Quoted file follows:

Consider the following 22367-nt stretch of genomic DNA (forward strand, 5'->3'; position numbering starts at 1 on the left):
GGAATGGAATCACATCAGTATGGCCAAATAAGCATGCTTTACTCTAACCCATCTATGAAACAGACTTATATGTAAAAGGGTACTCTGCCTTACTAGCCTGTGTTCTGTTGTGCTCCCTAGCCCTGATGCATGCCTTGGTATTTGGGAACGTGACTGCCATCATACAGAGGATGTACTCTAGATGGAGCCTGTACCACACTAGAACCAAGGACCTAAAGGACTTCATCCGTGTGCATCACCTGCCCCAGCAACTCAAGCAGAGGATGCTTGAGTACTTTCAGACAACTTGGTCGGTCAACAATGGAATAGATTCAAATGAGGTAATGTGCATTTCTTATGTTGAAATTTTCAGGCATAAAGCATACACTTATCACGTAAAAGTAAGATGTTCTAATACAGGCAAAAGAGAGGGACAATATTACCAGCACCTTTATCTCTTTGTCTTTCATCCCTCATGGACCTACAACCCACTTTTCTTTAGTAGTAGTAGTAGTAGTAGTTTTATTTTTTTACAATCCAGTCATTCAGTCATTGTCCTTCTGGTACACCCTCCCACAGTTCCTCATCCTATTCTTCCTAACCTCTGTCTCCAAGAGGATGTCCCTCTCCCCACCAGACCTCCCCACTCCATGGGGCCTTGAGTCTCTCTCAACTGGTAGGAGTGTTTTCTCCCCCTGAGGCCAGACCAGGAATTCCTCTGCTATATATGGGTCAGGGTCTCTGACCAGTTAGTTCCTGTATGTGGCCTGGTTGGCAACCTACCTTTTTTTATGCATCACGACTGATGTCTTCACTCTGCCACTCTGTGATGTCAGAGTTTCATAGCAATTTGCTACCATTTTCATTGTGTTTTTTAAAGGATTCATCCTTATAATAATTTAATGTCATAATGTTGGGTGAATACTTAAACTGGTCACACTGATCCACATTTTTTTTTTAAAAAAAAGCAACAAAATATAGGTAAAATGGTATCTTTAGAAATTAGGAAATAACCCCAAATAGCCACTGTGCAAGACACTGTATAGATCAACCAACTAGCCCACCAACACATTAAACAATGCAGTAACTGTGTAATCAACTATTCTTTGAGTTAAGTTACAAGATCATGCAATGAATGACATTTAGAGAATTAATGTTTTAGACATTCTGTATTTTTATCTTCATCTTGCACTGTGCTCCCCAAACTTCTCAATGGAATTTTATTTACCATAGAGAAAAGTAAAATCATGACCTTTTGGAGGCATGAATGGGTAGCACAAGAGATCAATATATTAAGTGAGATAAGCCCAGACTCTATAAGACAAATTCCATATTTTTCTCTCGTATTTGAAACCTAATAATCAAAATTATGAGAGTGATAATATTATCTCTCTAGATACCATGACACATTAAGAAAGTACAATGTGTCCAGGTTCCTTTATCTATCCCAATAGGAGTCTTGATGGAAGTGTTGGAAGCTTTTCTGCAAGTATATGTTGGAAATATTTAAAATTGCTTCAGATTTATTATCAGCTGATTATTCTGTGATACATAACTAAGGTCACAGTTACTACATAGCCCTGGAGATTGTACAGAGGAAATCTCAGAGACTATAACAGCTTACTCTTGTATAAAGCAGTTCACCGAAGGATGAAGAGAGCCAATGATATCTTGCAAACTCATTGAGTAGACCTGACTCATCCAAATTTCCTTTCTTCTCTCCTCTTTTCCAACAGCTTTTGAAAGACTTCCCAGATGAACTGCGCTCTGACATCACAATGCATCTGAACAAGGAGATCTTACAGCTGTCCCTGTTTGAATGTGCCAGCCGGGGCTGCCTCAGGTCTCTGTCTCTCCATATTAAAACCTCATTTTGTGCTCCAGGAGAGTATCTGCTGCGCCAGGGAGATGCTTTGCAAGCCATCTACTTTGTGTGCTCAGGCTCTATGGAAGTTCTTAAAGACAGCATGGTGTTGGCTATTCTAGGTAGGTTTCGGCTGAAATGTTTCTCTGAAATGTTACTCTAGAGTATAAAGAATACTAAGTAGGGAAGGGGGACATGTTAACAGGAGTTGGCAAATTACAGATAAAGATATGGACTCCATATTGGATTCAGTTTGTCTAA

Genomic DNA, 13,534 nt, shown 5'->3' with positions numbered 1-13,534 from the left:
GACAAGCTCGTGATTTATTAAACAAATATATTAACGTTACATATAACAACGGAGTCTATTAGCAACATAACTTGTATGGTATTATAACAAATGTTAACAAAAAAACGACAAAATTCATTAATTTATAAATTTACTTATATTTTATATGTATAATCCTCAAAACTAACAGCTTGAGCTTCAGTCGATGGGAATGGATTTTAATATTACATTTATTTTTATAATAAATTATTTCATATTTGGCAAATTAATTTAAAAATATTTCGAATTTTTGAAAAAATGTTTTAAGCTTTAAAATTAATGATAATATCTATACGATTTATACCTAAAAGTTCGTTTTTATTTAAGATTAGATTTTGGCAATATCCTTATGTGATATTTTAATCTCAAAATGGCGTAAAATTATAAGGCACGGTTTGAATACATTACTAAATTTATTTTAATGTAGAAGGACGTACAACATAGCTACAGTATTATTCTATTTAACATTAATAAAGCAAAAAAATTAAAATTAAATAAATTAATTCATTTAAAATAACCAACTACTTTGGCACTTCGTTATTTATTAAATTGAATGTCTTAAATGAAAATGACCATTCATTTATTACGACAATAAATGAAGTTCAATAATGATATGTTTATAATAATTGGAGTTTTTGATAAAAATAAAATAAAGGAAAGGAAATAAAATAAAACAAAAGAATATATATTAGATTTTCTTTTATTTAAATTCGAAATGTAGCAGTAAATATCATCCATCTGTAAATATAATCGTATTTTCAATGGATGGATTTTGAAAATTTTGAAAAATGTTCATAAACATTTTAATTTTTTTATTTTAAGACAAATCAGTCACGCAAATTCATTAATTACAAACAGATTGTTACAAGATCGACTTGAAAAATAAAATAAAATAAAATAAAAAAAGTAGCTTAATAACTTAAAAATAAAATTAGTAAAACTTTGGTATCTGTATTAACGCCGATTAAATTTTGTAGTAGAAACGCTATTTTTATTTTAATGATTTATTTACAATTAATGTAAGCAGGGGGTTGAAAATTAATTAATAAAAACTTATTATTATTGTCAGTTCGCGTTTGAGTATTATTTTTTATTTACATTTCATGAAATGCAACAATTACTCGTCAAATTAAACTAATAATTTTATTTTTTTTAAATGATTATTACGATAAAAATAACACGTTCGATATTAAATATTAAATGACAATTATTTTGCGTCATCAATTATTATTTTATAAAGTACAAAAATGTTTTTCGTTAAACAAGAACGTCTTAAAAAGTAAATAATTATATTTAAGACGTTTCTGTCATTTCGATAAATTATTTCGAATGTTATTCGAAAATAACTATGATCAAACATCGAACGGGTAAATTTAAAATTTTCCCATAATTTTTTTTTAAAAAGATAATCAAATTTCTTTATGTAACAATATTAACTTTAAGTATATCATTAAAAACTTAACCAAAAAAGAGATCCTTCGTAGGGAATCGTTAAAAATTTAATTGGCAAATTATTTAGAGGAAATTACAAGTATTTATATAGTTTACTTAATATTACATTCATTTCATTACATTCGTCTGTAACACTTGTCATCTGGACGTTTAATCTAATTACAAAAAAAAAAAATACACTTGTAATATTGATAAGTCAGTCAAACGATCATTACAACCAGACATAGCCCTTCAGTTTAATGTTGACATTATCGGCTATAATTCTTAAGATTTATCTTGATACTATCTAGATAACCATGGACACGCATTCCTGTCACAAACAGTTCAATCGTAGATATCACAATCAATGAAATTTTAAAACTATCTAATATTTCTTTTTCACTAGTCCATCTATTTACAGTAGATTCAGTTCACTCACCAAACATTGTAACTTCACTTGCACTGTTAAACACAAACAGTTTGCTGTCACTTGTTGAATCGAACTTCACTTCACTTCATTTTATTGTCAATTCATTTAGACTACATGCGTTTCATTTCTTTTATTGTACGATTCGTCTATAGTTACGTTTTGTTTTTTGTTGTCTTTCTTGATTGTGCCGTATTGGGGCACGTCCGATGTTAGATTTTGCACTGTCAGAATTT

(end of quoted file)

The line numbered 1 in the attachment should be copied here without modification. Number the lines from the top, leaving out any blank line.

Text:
Consider the following 22367-nt stretch of genomic DNA (forward strand, 5'->3'; position numbering starts at 1 on the left):